Spring Dreams – mixed media on 10″ x 10″ x 2″ birch board panel

As Covid restrictions stretch into February and vaccination timelines stretch even further out, I find myself drifting between feeling weary and resigned and wanting it all to just go away so I can ‘get on with life’.

Life is what happens to you while you‘re busy making other plans”.

That line, used by John Lennon in his 1980’s hit, Beautiful Boy (Darling Boy) originally appeared in 1957 in Reader’s Digest as a quote written by Allen Saunders.

It is true today as much as it was back then.

No one on this planet planned for a global panedmic to disrupt our daily lives for a year, and more. Okay. Well maybe some scientists and world health folk and disaster planners did. But for the majority of us, we planned on life as normal.

And then… this all happened and now, I’m planning on not planning as I wait….

In the waiting, there are moments when all I want to do is stay in the weary. To simply sink beneath the weight of this winter cold snap by curling up under a blanket and not coming out again until ‘it’s all over.’

Beaumont the Sheepadoodle. Daily necessities. Living with my beloved. Family and friends. They all play a role in helping me find grace in the wearies and hope in the possibilities of this moment right now leading to one day, soon…

And when none of that works, when I still struggle to lift my head off the pillow and greet the morning with a smile and a grateful, ‘Good Morning World!’ I know it’s time to ‘create my own sunshine.’

Now, I know that sounds trite. And I know there’s a space inside that wants to yell “No Way! It’s not that easy! And that won’t work anyway. Look at the world. It’s a mess and I’m just going to be a mess with it and nothing and no one can tell me otherwise and I know I should do something about this dark space but seriously this dark space is comforting and what can I do it’s all such a mess and I’m so confused and I have no idea what to do and I’m so tired of having to pick myself up again and again and I just want to keep falling down but I don’t know where the bottom is and what if I fall and can’t get up and what if I get up and just fall back down and what if the blues are the only place I’m safe and what if….”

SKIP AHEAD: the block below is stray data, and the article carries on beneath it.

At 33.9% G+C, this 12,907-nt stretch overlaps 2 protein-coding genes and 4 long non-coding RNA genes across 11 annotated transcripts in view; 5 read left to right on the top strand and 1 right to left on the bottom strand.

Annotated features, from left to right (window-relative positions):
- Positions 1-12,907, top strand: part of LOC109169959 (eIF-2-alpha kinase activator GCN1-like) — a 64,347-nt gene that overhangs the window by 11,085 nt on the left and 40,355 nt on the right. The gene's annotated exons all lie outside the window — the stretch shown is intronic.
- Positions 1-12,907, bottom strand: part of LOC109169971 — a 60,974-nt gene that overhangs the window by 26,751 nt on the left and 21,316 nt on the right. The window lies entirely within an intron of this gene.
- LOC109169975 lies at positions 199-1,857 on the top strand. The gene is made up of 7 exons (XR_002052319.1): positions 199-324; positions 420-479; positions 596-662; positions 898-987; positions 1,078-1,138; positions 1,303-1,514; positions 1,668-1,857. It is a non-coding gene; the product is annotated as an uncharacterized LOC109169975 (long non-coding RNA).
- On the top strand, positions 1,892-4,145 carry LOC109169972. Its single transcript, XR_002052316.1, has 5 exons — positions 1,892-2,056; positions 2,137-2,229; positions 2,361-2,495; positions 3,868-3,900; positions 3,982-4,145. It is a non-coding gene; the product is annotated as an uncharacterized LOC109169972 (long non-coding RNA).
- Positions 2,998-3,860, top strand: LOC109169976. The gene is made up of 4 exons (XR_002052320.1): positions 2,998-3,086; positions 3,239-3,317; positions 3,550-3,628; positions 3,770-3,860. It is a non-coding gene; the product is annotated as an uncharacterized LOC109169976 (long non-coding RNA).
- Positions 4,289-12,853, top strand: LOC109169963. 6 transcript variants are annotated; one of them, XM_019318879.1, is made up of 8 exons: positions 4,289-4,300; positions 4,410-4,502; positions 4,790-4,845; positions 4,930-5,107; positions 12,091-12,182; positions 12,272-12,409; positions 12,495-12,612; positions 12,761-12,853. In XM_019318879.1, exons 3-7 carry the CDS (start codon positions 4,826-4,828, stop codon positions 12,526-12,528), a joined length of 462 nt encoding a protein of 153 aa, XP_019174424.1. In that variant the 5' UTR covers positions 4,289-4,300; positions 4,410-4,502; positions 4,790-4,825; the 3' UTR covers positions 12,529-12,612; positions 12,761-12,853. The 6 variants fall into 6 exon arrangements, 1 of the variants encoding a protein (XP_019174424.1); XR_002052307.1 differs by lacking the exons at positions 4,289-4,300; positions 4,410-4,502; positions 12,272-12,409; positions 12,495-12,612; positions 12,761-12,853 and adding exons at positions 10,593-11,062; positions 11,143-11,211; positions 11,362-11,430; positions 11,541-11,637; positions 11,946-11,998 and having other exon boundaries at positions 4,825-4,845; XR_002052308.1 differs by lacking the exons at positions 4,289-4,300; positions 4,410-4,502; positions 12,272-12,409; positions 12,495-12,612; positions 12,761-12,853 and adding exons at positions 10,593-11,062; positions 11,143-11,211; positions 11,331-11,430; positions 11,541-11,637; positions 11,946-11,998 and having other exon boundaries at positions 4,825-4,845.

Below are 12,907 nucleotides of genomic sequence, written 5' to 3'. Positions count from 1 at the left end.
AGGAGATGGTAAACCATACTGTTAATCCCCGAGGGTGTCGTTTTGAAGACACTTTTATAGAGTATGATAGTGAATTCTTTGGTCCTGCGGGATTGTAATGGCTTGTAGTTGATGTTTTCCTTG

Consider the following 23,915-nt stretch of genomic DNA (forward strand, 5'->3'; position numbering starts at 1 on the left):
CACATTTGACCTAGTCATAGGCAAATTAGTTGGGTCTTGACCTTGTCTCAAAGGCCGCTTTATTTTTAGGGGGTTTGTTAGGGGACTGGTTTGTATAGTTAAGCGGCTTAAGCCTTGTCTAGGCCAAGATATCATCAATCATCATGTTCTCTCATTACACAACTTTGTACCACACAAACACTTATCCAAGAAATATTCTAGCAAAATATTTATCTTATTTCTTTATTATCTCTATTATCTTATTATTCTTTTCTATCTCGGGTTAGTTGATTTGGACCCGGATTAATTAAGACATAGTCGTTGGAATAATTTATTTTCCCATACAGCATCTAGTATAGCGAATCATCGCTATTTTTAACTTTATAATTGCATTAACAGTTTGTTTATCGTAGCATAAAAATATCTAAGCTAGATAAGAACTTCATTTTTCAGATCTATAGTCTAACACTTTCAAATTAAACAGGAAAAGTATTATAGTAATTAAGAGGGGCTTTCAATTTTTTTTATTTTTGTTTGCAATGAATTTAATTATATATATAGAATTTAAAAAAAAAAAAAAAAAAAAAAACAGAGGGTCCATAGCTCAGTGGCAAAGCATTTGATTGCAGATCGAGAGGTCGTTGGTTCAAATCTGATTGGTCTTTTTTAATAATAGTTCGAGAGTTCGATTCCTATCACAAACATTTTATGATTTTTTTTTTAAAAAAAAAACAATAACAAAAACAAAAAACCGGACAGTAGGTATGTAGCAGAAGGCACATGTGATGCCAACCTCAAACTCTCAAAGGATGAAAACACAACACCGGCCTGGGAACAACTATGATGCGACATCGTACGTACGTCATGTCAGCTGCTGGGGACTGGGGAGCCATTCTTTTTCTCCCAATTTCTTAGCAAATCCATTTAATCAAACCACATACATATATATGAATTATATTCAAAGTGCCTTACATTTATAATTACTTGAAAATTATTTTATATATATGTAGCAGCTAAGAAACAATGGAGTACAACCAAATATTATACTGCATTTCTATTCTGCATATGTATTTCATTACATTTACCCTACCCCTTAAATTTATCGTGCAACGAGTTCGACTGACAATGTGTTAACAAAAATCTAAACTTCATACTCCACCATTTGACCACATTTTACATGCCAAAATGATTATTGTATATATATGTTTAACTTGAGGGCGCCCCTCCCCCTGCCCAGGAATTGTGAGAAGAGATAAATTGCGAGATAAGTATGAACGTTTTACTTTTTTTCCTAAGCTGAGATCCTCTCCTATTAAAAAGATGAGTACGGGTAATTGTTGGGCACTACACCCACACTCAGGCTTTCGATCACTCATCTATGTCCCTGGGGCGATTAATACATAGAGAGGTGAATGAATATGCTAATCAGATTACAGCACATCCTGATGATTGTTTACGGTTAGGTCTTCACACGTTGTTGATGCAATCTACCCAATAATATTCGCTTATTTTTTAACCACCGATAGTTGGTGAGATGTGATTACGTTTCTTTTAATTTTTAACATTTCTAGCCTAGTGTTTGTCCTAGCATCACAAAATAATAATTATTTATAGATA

The mind can be a busy place when the weight of this weary world settles in for a nice, long winter’s nap.

Except, there’s not much that’s nice nor ‘nap-like’ when the weight of the world is settled in.

Which is when I head to my studio, or my journal page or outdoors for a walk (yes. even in the frigid, seriously cold temps we’re experiencing right now).

Doing something that gets my blood flowing, my energy moving and my creative juices going is good for whatever ails me – including the blues. (and especially in those times when I tell myself it just won’t work or it’s too much bother!)

Yesterday, in that space where missing those I love felt like a clingy, wet blanket of doom, I knew I had to create my own sunshine within my heart so that ‘the missing’ didn’t become the reason why I didn’t have to do anything other than let my moodiness carry me to the sofa as I drifted through a day of mindless social media scanning and Netflix binging.

Now, don’t get me wrong. I think the occasional day of doing little other than curling up on the sofa is a lovely antidote to these times in which we find ourselves.

I also know, that for me, one day can slip into two, then three and on and on until I believe doing the sofa curl-up under a dark blanket of gloom is the best thing for me.

Which is why yesterday, I challenged myself to doing something creative to create my own sunshine — like making a video to go with the Morning Dance Haiku I wrote earlier in the day. Creating and posting the poster for my Vision Board Workshop. Creating a new piece for the art show I’m in this June. Turning up on a Zoom call with my writing circle (that little voice inside was niggling at me to not turn up!). Taking an extra-long afternoon walk with Beaumont.

This morning, I feel lighter again. No. The pandemic hasn’t disappeared and the world hasn’t suddenly righted itself, but I feel the hope. I feel the light. I feel the possibilities.

And yes, I still miss seeing and being with the one’s I love. I still miss inviting people into our home and going for dinners in restaurants with friends.

But the missing isn’t a heavy cloud of gloom. It is a reality of what I need to do to create a safe space for my beloved and I and all those I love to weather this storm so that one day… soon… we can all gather around a table and not miss faces of those we love because the darkness that consumed them is eternal.

The question is: What will you do to create sunshine in your world today?

I hope you share. Let’s inspire each other and shine a big light for all the world to see in the dark!